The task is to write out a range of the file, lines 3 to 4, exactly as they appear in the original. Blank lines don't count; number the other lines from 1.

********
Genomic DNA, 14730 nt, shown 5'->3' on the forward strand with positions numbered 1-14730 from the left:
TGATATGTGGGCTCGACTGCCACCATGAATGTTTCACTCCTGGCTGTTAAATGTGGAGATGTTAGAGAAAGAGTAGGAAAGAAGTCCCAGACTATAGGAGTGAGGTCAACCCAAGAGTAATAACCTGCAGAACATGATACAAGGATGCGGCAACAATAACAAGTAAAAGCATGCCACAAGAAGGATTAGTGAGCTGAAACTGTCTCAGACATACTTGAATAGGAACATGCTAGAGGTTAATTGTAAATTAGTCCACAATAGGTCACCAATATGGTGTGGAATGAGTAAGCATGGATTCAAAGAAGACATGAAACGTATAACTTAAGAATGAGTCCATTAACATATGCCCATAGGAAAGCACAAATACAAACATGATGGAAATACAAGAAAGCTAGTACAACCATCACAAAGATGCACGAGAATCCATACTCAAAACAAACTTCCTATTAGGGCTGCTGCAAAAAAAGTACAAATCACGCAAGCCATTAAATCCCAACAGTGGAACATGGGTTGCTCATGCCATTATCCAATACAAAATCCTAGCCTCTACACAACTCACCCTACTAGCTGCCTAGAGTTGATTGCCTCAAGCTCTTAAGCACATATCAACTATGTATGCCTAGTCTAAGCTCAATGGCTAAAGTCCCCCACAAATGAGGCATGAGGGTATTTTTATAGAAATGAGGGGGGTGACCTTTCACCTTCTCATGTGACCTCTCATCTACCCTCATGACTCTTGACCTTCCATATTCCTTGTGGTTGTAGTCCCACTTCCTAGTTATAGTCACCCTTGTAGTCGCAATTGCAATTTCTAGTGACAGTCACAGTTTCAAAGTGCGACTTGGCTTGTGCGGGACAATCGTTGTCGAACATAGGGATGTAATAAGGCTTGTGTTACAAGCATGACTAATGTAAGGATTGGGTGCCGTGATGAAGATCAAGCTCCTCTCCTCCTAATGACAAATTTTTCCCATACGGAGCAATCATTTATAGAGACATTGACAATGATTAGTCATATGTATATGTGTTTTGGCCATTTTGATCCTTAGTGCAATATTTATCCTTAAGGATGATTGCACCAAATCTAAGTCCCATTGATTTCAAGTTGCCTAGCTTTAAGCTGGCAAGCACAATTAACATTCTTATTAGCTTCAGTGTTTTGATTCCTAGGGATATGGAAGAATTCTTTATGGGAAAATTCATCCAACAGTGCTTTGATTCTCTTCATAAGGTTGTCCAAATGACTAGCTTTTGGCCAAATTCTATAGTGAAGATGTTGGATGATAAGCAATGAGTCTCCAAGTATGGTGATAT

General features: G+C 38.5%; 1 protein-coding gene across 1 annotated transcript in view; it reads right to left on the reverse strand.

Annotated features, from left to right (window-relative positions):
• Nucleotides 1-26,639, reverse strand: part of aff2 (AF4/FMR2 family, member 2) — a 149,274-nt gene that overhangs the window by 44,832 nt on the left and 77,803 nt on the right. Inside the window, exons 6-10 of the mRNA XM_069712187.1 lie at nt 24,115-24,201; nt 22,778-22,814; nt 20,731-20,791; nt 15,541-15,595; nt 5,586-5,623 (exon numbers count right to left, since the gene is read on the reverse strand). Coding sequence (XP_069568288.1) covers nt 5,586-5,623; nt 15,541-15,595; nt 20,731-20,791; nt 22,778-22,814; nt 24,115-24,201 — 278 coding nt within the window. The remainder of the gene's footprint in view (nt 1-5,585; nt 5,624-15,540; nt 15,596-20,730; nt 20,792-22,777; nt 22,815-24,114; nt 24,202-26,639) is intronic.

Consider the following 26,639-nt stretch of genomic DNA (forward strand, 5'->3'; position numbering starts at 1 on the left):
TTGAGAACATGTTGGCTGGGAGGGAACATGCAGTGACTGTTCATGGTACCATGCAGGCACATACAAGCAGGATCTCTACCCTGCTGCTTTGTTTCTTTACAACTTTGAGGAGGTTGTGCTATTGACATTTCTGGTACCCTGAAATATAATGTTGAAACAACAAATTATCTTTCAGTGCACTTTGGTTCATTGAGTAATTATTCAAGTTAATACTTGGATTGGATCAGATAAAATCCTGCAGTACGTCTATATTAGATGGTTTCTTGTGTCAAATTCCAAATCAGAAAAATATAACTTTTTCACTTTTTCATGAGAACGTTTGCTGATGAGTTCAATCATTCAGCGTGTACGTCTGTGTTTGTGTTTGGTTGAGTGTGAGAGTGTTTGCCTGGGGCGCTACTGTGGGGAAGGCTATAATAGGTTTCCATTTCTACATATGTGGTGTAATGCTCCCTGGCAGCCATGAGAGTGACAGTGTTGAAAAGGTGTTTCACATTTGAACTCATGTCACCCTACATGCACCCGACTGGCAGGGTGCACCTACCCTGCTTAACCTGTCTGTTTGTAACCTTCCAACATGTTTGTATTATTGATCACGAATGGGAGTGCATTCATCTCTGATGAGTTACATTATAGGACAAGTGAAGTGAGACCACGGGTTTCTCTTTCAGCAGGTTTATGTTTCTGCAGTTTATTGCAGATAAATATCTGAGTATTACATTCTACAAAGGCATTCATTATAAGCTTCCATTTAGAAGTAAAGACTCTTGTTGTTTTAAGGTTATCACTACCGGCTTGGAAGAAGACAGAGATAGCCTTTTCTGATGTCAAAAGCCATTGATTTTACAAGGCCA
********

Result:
General features: G+C 38.5%; 1 protein-coding gene across 1 annotated transcript in view; it reads right to left on the reverse strand.

Annotated features, from left to right (window-relative positions):